That Mr. Saltz felt that I was cribbing from the Post-Minimalists is certainly fair in that they do form the backbone of my influences as a painter. I still remember walking into the Johnson County Community College Gallery to see a pared down version of Terry Winters Whitney Museum of American Art retrospective and being completely bowled over. Here was someone who understood paint as a physical material but was able to marry it to an interest in science and information. These were my interests; it felt like he was painting directly for me. This was a great experience for a budding artist, inevitably leading to a great deal of imitation and then trying to figure out a way around or through that influence to something that was my own. What I discovered was that I had little interest in brash expressionism; my subject and presentation was going to be restrained and considered. I worked my way back through artists like Donald Judd and early Frank Stella, and found artists that I wanted to rebound off of, that made work that I appreciated on a deeply personal level, but at the same time who did not signal a way forward. While working I paid more and more attention to my process and materials, finding that my handling of paint was not going to change, like handwriting. My corrections, editing, scraping, and sanding were intrinsic to my project, and my surfaces informed my painting’s conceptual structure.
This has me circling back to Roberta Smith’s NY Times columns on Post-Minimalism’s recent pervasiveness in New York City museums and on the future of painting. Ms. Smith (married to Mr. Saltz) argues that we’re seeing too much cool, reductive art in Manhattan museums. Leaving aside the larger geo-social implications of needing to see the work on the island, I was at first a bit put off by her argument. I waited for a long time for the Roni Horn and Gabriel Orozco exhibitions and getting them in short order felt like a bounty rather than a burden. That there was a synergy between institutions to explore a particular period in depth didn’t feel like a bad thing, certainly not as someone interested in that period.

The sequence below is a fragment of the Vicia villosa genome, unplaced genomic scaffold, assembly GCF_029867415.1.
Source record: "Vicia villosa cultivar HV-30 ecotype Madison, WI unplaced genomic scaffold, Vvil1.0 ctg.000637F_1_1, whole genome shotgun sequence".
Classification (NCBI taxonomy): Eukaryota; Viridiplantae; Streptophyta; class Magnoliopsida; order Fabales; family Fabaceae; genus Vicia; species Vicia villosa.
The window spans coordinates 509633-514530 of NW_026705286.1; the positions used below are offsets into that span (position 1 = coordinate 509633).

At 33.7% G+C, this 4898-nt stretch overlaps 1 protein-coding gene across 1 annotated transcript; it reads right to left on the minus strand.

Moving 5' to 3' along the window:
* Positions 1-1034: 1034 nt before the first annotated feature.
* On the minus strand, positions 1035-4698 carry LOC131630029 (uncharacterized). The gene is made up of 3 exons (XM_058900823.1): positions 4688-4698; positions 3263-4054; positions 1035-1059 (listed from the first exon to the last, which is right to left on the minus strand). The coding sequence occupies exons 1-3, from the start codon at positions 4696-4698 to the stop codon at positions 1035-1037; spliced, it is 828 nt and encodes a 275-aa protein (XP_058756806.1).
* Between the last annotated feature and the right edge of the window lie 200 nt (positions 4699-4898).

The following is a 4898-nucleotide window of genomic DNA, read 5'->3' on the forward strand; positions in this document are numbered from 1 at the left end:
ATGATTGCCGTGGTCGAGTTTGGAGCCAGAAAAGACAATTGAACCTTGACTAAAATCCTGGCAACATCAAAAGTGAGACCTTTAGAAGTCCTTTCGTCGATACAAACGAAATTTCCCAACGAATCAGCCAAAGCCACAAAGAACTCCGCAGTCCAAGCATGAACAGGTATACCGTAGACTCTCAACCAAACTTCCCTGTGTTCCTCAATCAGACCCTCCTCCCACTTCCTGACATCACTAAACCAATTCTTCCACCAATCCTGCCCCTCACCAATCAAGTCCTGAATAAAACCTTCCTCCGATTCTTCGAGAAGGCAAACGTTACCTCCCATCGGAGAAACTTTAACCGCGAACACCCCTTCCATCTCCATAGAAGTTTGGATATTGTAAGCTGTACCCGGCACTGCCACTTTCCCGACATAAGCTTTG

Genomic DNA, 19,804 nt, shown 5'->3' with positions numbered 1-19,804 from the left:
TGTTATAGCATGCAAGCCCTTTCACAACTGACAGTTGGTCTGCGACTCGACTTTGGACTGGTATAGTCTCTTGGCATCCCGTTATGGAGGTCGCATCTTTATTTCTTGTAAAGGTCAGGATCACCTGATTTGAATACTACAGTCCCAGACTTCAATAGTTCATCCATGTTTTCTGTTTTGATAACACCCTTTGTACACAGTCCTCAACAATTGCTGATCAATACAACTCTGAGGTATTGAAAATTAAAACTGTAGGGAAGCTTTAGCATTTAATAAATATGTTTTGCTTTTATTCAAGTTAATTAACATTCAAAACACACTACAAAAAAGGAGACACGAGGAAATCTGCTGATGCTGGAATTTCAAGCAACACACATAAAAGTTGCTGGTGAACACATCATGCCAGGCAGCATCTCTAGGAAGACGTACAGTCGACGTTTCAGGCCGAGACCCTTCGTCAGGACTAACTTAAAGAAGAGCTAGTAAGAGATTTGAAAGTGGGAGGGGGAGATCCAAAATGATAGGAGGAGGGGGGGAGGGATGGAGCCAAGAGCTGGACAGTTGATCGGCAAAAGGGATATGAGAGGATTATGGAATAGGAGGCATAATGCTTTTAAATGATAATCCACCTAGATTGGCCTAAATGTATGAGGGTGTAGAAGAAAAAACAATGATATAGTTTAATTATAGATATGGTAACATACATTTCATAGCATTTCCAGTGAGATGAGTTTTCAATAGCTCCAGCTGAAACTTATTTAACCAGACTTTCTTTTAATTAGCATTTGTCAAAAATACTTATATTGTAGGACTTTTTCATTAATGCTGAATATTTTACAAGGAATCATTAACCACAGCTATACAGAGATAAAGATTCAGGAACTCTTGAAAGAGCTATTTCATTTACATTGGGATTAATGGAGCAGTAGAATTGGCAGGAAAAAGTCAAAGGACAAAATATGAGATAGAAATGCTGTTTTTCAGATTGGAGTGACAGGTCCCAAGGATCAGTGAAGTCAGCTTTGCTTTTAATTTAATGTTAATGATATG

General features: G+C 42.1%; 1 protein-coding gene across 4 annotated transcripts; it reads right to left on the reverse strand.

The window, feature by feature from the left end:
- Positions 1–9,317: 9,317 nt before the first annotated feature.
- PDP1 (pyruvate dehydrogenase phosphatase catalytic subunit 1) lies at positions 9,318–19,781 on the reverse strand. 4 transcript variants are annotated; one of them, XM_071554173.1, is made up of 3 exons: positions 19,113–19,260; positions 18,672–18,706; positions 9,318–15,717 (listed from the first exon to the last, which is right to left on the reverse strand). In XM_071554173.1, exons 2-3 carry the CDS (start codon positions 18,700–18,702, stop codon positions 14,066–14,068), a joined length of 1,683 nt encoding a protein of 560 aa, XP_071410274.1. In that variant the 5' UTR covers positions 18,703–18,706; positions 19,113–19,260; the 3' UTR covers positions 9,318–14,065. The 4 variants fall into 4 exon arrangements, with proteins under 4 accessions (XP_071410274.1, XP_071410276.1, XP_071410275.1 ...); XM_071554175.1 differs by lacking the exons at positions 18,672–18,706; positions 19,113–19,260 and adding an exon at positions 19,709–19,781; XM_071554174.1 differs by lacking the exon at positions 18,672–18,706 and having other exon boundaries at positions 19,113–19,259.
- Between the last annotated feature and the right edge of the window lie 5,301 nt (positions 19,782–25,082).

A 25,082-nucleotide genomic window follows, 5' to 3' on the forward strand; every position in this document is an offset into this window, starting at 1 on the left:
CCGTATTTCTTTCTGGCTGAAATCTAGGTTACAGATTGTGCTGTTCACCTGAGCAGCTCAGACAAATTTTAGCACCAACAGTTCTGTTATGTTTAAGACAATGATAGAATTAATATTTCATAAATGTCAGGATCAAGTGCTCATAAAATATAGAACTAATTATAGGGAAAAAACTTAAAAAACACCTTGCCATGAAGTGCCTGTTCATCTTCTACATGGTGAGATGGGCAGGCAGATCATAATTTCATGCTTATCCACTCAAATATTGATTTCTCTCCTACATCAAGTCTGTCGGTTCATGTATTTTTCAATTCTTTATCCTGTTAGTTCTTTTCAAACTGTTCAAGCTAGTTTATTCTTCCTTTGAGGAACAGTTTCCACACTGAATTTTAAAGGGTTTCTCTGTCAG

But she was also arguing for painting, for work “that seems made by one person out of intense personal necessity, often by hand.” It’s certainly something I would like to see more of in galleries, if only out of pure selfishness. This is how I think of what I make. However the examples she presents, especially in the later slide show, are not anything I can relate to. “Made by hand” need not direct the artist to retreat into a clunky folk figuration. I prefer to think of Cash in As I Lay Dying, meticulously planing and fitting the boards for his mother’s coffin. Personal need and the handmade can side with craftsmanship, and reference the body only by measure. The materials used are as necessary. That these concerns are labeled as ‘Post-Minimal’ strikes me as more an issue of the currency and failure of the label rather than my project. That my concerns likely don’t matter to my peers, ‘my generation,’ as a whole doesn’t render them moot, merely unfashionable. That I can live with.